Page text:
Detainees held by Syria’s government are dying in such massive numbers according to a new UN report probing war crimes in the country that it denounces “a state policy to attack a civilian population”.
There are reasonable grounds to believe that the conduct described amounts to extermination as a crime against humanity
While giving no names, investigators point the finger of blame at Syrian officials in the civilian and military hierarchy responsible for or complicit in deaths, torture and disappearances in custody, saying:
“There are reasonable grounds to believe that the conduct described amounts to extermination as a crime against humanity.”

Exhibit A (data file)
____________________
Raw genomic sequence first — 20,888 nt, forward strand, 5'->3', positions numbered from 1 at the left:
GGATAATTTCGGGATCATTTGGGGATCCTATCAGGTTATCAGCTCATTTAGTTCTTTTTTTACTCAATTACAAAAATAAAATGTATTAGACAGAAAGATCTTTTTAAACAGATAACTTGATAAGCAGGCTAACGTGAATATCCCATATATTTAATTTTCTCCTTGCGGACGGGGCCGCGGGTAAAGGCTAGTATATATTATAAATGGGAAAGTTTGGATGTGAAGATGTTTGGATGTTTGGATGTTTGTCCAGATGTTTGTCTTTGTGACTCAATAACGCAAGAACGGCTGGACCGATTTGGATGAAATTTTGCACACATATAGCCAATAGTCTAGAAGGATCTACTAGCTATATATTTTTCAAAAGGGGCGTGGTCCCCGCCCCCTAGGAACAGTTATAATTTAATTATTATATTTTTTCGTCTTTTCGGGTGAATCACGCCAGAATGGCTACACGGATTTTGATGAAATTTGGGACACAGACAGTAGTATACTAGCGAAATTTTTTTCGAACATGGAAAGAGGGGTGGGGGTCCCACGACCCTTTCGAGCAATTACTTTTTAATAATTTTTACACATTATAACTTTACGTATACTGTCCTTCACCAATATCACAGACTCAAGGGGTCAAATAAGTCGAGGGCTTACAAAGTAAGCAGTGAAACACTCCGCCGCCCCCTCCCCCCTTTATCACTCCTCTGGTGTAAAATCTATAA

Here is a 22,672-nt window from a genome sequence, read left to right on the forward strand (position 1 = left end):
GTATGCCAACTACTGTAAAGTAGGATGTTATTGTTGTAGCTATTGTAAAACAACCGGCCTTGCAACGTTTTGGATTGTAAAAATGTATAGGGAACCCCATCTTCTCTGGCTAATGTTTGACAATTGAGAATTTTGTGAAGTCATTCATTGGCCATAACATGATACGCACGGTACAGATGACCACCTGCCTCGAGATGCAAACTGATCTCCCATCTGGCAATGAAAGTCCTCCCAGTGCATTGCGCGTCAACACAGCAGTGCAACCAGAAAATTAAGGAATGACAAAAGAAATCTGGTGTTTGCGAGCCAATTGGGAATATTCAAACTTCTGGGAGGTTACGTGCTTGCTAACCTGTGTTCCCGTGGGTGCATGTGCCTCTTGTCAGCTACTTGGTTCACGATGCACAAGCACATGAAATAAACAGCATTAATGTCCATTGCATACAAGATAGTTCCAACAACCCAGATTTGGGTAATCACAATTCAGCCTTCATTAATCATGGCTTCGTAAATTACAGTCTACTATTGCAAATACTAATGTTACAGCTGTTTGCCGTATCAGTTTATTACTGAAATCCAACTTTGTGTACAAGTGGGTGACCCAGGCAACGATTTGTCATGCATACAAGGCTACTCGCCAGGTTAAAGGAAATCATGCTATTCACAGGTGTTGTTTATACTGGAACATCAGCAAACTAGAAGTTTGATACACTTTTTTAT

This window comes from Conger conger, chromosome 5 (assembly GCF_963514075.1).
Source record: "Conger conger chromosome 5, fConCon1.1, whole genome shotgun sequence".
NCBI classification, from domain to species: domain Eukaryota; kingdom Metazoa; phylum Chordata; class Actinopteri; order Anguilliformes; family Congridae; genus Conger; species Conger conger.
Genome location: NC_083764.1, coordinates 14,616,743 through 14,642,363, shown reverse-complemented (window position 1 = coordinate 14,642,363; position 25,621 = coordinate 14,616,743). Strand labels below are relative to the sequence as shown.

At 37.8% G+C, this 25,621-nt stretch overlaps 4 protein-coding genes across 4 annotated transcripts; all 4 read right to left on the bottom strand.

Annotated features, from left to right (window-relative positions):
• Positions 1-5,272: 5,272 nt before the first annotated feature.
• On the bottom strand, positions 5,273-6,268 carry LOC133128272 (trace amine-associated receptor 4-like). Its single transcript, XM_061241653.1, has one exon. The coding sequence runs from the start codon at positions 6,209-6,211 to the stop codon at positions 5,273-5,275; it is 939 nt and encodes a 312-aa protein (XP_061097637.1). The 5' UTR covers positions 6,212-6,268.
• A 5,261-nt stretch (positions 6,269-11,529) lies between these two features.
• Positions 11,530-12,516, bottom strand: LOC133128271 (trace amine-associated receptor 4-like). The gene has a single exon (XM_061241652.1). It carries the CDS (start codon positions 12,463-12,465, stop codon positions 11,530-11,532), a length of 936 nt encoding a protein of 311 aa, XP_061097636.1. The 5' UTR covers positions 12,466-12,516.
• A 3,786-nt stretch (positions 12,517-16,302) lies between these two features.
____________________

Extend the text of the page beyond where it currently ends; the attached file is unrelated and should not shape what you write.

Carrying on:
The UN commission of inquiry, presenting its findings on Monday, called on the Security Council to impose “targeted sanctions” on those deemed “criminally liable”.
“Those who have committed war crimes and crimes against humanity must be held accountable,” Commission Chairman Paulo Pinheiro told a news conference in Geneva.
“As the High Commissioner for Human Rights rightfully stated on February 1: ‘In the case of Syria, we are there to remind everyone that where there are allegations that reach the threshold of war crimes, of crimes against humanity, that amnesties are not permissible.”
The independent experts say mass executions and torture of prisoners by the jihadi groups Jabhat al-Nusra and ISIL, the organisation calling itself Islamic State, also constitute war crimes.
The report, “Out of Sight, Out of Mind: Deaths in Detention” covers March 2011 to November 2015. It is based on interviews with 621 survivors and witnesses.